The New Pope by Paolo Sorrentino Comes to the US
Presented druing the 75th Venice Film Festival, the new Sky original series "The New Pope," created and directed by Paolo Sorrentino as a sequel to "The Young Pope," is coming to the US on HBO starting January 15.
The first season followed the anxieties of a young pope, Pius XIII (Jude Law), who despite his age, imposes a conservative and radical religious approach, which simultaneously places great attention and compassion on the weakest members of sociery. In “The New Pope,” we find him in a coma and witness the rise to the papal throne of Sir John Brannox (John Paul III), a cultured and loquacious British aristocrat.
Two-time Oscar nominee John Malkovich’s Pope is very different from Jude Law’s Lenny Belardo. While Lenny was a desruptive and profoundly religious leader, Brannox is an introspective and reluctant Pope. Behind his aura of perfection lies a secret and a certain fragility that make him vulnerable to the role that he is undertaking, making people forget the charisma and work of his predecessor, who in the meantime has been declared a saint.
Malkovich stated that playing this character provided him with the opportunity to immerse himself in Sorrentino’s unique, ironic, beautiful and grandiose universe. “I’m a convinced atheist,” the American actor declared during several interviews. “But I don’t judge believers, humanity has always needed gods, someone to blame, to invoke, someone who can cure illnesses, bring an end to poverty, and, in general, to give hope to the hopeless.”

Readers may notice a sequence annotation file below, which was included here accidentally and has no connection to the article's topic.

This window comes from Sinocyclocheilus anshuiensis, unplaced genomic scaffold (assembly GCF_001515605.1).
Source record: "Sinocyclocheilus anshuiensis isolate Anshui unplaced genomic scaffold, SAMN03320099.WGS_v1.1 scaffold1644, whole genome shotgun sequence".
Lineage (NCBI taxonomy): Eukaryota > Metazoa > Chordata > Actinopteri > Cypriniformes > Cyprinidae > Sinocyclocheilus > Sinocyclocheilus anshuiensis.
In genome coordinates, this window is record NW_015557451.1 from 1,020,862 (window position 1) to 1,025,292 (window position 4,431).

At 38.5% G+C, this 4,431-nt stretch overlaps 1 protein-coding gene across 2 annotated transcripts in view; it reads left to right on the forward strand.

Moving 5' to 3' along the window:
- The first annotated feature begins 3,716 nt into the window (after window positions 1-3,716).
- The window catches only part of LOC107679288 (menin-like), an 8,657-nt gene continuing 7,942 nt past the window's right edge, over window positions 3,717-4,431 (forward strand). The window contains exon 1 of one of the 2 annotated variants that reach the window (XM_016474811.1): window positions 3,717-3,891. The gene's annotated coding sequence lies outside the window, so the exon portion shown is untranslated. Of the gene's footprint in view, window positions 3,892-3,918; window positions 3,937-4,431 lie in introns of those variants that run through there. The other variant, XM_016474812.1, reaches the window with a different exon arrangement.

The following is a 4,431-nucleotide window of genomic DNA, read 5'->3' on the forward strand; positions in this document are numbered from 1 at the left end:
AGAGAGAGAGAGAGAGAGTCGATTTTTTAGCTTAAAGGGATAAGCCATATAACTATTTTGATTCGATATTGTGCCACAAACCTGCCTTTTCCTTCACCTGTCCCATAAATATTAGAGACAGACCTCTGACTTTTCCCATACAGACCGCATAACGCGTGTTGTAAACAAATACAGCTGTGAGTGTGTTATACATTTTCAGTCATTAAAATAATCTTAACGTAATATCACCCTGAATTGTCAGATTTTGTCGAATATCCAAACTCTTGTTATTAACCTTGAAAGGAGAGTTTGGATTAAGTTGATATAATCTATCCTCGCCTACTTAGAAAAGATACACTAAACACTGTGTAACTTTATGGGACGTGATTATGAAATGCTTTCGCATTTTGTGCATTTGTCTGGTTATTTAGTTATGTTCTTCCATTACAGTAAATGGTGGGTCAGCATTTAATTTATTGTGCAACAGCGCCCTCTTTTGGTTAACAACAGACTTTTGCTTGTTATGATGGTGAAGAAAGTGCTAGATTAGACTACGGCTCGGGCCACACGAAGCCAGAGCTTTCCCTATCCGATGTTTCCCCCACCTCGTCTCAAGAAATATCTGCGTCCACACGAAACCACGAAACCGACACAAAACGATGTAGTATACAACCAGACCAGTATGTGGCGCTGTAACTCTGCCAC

Like in the first season, we find once more the Neapolitan director’s baroque touch, his notes of pop, his studied compositions, and overwhelming lighting. The costumes, the colossal reconstructions and the imposing set designs evoke the power of the Church. However, this season has a unique opening: a group of young people dancing to the beat of club music inside the Vatican. The use of nudity and music become an expressive tool to accentuate the differences between two men who are profoundly imperfect, unhappy and weighed down by the responsibility of their position.
Amidst terror threats, irony, and genius narrative schemes, “The New Pope” clearly and visibly proposes an all but flattering image of the Papacy with the intent to explore our relationship with faith and with God and to understand the theatre that takes place within the Church.